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OSCEs - FAQs - 2013

This was piloted in 2007, formally launched in September 2008 and was a huge success both then in subsequent years. I hope that we can count on the support of our excellent examiners from the last five years.

We will need 16 examiners from 8am to 2pm and 24 examiners from 1pm to 5.30pm. Each session starts with food and a brief training on the OSCEs and the score sheets, (8.00 to 8.45am and 1.00 to 1.45pm respectively)

Why are we doing this again?

As you know the ABPN has phased out the live portion of the exams over the last 4 -5 years, we now need to give the residents experience of observed interviews and rate them as part of the Clinical Skills Verification assessment for which there will be trainings again at the start of September 2013.

We are also required to have a Resident annual clinical examination by the ACGME. To give  experience of vignettes and to fulfill the ACGME requirement, we decided to implement an annual OSCE examination for all residents from PGY2 and up.

We thought this was an ideal opportunity to combine requirements for the Board exams with meeting a new ACGME requirement in an innovative, (and hopefully), fun way.

What on earth is an OSCE?

For those of you who have not had a chance to be involved with these before, the objective structured clinical examination (OSCE) was first described by Dr. Ronald Harden in the 1970s. As a new evaluation tool that allowed clinicians to be observed performing in many different clinical situations, the OSCE was a major improvement over oral examinations in which only one clinical encounter was observed. The OSCE also incorporated the technology of standardized patients first described by Barrows and Abrahamson in 1964. Unfortunately the ABPN will not accept the use of standardized patients for their exam.

OSCEs have become indispensable for the assessment of medical students, clinical clerks, interns, and residents and of candidates for licensure and certification. OSCEs are also used extensively for the assessment of the competence of other health professionals, including chiropractors, nurses, nurse practitioners, pharmacists, and physiotherapists.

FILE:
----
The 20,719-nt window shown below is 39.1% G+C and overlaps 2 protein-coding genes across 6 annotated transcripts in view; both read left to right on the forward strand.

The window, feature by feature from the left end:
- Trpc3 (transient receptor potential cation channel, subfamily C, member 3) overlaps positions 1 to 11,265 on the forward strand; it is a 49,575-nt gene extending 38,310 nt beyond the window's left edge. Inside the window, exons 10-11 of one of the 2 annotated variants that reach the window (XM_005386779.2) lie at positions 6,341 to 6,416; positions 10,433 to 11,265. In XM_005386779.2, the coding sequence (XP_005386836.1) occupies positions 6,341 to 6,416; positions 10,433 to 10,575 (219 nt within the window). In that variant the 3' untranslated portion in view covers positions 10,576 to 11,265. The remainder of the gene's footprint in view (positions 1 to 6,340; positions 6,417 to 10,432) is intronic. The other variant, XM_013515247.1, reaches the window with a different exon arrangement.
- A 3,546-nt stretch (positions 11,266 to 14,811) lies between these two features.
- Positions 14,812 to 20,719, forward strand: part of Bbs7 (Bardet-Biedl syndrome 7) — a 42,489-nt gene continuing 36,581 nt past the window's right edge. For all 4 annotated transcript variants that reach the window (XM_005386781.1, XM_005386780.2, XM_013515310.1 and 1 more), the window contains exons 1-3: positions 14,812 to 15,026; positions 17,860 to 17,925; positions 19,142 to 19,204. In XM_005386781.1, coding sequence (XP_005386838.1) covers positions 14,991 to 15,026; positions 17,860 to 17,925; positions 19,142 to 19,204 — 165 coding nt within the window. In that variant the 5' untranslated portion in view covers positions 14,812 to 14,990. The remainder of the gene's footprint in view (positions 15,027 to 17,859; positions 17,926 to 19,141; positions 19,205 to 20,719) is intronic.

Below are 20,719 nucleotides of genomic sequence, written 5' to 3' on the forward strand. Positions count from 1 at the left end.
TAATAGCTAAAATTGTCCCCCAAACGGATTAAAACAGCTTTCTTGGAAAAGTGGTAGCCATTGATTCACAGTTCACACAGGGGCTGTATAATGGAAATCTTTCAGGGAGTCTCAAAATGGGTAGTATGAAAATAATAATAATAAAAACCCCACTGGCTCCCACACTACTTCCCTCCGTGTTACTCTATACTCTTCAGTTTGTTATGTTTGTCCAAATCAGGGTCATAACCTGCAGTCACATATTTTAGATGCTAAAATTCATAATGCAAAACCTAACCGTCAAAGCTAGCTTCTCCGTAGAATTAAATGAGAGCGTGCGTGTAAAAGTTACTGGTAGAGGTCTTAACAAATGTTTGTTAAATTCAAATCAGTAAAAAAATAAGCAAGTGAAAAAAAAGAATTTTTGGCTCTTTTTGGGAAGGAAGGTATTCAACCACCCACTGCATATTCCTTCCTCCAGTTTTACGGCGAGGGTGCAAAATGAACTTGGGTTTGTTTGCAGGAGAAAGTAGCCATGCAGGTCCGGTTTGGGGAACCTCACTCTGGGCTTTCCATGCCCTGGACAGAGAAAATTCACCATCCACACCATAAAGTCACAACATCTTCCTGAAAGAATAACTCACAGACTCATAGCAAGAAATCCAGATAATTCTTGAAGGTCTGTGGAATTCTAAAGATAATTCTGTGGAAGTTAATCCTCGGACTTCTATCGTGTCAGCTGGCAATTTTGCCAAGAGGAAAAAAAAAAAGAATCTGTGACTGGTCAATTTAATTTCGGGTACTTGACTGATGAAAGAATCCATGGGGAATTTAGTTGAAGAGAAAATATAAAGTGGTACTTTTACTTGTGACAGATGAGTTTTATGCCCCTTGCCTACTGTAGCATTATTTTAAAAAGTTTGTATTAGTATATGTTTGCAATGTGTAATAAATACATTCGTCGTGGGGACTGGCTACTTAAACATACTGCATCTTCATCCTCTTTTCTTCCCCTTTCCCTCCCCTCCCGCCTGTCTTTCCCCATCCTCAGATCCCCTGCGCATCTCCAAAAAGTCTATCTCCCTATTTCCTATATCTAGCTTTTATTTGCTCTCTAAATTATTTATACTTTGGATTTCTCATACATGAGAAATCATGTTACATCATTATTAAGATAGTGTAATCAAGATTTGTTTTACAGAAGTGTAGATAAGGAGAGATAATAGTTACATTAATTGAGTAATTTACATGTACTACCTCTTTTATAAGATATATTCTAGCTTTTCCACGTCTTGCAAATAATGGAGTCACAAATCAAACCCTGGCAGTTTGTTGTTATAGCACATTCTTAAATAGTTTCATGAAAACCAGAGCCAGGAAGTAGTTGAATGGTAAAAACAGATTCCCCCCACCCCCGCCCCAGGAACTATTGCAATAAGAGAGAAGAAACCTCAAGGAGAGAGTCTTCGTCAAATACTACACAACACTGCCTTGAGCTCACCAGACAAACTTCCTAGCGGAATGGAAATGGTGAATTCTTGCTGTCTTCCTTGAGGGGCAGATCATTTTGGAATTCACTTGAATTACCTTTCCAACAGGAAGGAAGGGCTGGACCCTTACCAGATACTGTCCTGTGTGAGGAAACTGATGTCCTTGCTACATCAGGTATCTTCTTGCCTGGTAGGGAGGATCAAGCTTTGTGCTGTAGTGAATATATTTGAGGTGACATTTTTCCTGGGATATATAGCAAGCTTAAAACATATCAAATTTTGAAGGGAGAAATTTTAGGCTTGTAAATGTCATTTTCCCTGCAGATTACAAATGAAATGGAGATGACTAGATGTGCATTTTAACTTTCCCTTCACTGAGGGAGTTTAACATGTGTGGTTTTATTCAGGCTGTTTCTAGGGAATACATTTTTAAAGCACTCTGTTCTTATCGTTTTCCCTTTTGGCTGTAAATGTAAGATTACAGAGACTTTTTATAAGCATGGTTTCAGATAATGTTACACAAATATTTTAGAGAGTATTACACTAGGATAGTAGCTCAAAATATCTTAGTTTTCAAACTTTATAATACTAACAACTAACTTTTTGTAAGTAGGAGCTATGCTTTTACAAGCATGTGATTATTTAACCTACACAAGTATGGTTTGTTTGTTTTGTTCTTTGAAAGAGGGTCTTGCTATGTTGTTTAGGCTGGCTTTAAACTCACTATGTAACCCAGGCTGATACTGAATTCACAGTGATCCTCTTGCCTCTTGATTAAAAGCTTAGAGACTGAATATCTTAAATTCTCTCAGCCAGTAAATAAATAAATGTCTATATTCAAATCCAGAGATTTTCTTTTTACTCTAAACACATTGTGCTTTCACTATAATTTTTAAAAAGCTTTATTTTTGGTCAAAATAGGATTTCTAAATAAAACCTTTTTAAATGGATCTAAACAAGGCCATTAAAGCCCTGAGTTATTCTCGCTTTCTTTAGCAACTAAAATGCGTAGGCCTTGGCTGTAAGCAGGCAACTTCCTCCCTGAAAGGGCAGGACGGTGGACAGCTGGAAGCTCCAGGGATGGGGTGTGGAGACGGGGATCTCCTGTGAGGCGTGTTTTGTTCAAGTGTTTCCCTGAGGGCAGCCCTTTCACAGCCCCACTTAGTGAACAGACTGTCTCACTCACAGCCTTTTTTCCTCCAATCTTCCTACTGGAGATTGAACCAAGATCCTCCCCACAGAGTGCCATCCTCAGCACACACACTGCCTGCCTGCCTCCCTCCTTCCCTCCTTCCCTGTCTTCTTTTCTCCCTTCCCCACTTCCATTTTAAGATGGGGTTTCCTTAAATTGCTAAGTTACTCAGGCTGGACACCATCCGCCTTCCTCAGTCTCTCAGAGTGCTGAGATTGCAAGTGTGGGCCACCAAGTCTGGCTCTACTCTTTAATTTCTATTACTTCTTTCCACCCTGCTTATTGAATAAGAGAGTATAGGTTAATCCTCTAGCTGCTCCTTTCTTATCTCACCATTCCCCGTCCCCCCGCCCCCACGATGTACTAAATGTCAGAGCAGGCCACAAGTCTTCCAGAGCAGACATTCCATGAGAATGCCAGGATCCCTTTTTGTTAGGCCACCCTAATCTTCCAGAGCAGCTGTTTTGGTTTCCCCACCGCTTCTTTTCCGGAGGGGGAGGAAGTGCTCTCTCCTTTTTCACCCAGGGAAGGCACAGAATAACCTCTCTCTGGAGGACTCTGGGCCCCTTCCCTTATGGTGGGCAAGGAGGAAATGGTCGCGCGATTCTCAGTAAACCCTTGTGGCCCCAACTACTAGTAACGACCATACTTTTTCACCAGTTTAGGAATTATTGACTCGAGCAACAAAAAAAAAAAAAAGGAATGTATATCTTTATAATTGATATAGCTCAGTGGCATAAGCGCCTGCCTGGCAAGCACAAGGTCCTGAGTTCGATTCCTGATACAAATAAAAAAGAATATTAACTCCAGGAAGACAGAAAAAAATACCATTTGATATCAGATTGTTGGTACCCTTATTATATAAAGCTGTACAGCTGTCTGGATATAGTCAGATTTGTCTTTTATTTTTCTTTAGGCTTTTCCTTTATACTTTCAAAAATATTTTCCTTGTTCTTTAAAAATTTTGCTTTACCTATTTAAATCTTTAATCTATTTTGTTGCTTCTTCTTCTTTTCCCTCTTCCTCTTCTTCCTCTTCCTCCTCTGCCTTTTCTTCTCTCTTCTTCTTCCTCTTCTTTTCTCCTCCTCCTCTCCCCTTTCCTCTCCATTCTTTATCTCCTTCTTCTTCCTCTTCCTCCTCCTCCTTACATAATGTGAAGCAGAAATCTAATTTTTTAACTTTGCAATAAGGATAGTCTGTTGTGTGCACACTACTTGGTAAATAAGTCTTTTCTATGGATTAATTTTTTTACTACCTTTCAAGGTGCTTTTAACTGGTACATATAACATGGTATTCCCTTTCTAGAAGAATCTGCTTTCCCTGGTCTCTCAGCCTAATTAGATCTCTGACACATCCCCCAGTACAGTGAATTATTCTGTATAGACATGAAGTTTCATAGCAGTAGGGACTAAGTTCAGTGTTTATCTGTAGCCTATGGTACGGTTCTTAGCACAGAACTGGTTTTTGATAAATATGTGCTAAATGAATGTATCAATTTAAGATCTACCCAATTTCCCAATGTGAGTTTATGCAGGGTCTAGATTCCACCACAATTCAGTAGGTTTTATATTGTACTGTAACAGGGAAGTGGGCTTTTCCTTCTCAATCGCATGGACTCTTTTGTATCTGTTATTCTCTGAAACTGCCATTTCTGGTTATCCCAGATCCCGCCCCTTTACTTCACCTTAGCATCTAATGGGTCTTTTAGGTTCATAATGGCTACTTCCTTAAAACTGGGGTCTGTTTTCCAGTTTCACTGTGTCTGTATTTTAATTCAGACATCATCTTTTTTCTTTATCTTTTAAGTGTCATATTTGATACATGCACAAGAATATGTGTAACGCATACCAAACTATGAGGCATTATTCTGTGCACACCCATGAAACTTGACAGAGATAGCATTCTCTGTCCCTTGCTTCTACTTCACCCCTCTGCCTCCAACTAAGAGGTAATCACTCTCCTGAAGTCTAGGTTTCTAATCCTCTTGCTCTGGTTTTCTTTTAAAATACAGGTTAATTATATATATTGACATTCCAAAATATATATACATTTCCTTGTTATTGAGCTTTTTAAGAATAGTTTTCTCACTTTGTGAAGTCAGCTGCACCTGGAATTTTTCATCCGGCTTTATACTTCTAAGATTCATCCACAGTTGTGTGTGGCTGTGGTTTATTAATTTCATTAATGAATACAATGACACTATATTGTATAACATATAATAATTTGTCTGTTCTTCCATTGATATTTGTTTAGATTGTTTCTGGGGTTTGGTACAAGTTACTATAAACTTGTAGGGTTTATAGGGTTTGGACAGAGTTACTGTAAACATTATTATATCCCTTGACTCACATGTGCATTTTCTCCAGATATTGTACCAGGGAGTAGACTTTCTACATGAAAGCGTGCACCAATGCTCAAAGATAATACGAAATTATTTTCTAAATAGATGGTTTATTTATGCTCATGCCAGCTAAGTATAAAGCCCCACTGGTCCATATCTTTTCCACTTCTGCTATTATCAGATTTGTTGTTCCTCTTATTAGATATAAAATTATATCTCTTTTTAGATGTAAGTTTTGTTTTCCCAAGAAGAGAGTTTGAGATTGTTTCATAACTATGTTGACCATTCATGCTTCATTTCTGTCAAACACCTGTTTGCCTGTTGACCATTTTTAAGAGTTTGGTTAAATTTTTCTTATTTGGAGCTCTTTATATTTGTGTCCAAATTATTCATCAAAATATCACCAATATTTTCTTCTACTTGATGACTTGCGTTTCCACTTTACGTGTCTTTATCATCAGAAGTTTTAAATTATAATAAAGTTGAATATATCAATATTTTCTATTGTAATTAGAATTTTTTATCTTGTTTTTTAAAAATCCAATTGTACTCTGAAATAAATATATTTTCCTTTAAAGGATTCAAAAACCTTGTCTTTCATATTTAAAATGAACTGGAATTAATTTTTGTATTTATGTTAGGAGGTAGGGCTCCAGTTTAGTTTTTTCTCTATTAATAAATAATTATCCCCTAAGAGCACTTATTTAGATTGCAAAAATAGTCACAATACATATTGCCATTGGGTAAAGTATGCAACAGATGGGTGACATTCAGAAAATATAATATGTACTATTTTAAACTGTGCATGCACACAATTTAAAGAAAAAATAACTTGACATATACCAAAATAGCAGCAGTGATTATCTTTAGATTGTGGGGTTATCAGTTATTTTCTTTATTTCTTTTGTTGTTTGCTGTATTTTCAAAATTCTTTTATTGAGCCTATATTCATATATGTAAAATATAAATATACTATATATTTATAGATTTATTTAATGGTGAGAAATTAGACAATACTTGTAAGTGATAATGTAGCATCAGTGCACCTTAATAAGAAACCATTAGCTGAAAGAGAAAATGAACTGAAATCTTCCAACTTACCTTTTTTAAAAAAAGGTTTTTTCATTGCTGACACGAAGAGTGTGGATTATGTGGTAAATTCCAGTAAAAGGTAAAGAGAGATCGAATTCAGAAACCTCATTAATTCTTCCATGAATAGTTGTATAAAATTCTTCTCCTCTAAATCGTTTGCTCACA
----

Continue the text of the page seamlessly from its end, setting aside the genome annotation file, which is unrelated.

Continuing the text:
An OSCE is a timed examination in which residents move from station to station, each station requiring performance in a simulated setting that often involves interaction with a standardized patient. The resident is typically required to demonstrate some combination of history taking, physical or mental status examination, counseling, or other aspect of patient management.

At each station, candidates’ performances are rated on checklists and global rating scales. In virtually every medical discipline, OSCEs have been extensively studied and established as performance-based assessment instruments with good validity and reliability. Indeed, because OSCEs have been shown to have a much higher reliability and validity than traditional and less structured oral examinations, they have grown in acceptance as a means of episodic performance-based assessment.

They can also be quite a lot of fun.

What format will the OSCEs at WPIC take?

Our OSCEs will take place in two half day blocks on Thursday September 19th 2013. More Senior Residents will be examined in the Morning session and more Junior Residents in the afternoon.

Each Resident will have two 15 minute video vignettes each followed immediately by a 15 minute discussion about the case with an examiner - through the rest of the OSCE “block” each Resident will also have the opportunity to do at least four 15 minute vignettes/patient management problems.

If I agree to be an examiner what will I have to do?

You will be allocated to one of the stations for either a morning or an afternoon session as your schedule allows.

In the discussion OSCE the Resident will present the case they have just seen and be asked, by the examiner, to give a presentation and outline a management plan.

In the vignettes the resident will be presented with a scenario and asked questions about it by the examiner.

For any and all of the stations you will be asked to complete a rating sheet for each Resident examined based on the core competencies. Each item will be rated using 9 points spanning 5 levels.  This is similar to the "milestones" rating.  You will be asked to give an overall milestone score for each candidate.

Level 1 = This resident is functioning at the level of skill for someone just starting in Psychiatry

Level 2 = This resident is functioning at a level where they are showing that they are learning these skills and implementing them in practice

Level 3 = This resident is showing good understanding of these skills but still requires some supervision and guidance

Level 4 = This resident is functioning at the level of someone ready to graduate from training and begin solo practice,

Level 5 = This resident is performing at the level of an expert or seasoned practitioner

What’s in it for me?

This is an educational activity and is thus eligible for the highest grading of ECUs when these are reintroduced. In addition this activity counts as type 2 CME hours.

If you haven’t already experienced this type of examination you will gain a fund of knowledge that is likely to help prepare your students and residents for such exams in the future.

You will contribute even more to the educational experience of the Residents and they will love you for so doing.

How do I sign up?

Please send an email to me and to Ms. Carolyn Dorn, dornca@upmc.edu, indicating whether you would be able to do a morning session or an afternoon session, or even both!